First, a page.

Aug. 29, 2013 at 9:09 PM ET
The light-year-long squiggle of gas and dust known as IRAS 20324+4057 has been compared to a caterpillar — and like a caterpillar, it's in the midst of a metamorphosis. What kind of stellar creature will emerge?
This picture of IRAS 20324+4057, released on Thursday by the Space Telescope Science Institute, is based on data in green and infrared wavelengths gathered by the Advanced Camera for Surveys in 2006, plus ground-based hydrogen data collected by the Isaac Newton Telescope in 2003 as part of the IPHAS H-alpha survey.
A previous study has called the object, which lies 4,500 light-years away in the constellation Cygnus, a "tadpole in an interstellar pond." Caterpillar or tadpole, either description is apt. There's a bright protostar shining inside the cosmic critter's head, and a wriggling tail of gas trailing behind.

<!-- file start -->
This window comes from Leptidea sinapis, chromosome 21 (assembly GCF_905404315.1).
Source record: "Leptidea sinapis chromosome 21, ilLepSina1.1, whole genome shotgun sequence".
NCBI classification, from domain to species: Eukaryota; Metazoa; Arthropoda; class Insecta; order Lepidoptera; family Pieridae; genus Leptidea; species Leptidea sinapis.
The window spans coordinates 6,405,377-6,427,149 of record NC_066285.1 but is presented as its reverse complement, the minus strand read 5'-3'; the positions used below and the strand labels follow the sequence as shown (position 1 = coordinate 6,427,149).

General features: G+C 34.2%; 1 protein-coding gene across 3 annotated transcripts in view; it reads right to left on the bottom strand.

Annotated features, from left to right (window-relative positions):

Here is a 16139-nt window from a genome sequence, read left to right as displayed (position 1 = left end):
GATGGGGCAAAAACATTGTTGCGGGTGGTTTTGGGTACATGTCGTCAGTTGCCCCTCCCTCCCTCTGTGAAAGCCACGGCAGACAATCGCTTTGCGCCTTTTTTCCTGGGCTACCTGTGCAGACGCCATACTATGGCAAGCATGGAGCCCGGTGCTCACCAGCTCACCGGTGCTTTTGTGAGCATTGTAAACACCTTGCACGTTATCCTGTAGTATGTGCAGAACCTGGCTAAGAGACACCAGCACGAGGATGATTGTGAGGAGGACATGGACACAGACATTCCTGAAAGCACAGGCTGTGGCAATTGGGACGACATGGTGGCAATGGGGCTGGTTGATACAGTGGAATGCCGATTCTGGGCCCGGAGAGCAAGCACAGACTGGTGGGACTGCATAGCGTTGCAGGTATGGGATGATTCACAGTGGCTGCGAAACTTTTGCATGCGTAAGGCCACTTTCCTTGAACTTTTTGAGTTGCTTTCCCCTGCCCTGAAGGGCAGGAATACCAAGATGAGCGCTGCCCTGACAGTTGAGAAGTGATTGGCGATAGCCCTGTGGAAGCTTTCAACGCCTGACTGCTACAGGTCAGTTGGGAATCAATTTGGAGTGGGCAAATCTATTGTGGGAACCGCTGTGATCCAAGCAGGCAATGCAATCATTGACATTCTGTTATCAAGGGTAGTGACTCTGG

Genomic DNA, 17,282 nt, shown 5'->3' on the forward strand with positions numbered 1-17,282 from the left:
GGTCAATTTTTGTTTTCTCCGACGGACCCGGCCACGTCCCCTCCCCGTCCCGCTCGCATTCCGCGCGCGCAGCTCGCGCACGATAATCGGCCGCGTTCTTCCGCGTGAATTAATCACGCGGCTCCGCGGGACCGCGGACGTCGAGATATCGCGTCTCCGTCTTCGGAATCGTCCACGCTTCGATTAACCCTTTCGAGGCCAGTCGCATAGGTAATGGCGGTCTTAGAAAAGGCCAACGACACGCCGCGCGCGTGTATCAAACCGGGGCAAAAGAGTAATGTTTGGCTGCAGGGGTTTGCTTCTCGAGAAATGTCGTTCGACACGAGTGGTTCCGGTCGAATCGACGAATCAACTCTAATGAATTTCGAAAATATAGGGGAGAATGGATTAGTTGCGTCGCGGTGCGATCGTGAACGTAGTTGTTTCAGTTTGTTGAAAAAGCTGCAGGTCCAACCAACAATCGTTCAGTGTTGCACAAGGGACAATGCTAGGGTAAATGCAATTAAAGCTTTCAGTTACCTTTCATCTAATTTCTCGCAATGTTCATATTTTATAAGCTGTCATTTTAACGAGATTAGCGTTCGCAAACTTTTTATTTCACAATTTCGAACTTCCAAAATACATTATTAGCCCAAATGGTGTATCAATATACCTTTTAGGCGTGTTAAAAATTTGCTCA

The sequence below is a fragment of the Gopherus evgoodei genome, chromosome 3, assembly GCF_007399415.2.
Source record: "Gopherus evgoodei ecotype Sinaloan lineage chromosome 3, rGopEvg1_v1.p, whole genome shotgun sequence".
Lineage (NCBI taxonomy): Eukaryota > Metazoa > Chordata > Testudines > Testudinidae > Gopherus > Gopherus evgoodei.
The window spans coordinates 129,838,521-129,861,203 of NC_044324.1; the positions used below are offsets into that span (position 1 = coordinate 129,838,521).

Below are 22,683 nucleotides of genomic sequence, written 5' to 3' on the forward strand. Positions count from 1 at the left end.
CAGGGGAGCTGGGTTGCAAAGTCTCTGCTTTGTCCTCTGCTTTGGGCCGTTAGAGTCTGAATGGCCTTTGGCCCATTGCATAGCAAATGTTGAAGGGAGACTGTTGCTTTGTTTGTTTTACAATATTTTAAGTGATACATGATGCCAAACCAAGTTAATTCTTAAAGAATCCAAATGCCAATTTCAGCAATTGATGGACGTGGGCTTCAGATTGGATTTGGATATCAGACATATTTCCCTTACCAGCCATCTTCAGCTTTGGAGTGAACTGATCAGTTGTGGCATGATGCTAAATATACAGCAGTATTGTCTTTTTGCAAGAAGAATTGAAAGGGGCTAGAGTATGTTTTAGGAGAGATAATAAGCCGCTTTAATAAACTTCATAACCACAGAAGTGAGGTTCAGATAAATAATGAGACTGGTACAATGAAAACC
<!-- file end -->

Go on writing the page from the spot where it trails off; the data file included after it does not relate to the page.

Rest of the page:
The caterpillar is shaped that way because the gas is being eroded by a blast of stellar radiation from 15 light-years away. The culprits are hundreds of hot stars toward the right edge of the image, known collectively as the Cygnus OB2 association.
Spectroscopic observations of the protostar suggest that it's still bringing material from the outer envelope of gas and dust, thanks to its gravitational attraction. At the same time, gas is being stripped away by Cygnus OB2's starlight. "Only time will tell if the formed star will be a 'heavyweight' or a 'lightweight' with respect to its mass," the Hubble team says in Thursday's image advisory.
More space oddities from Hubble:
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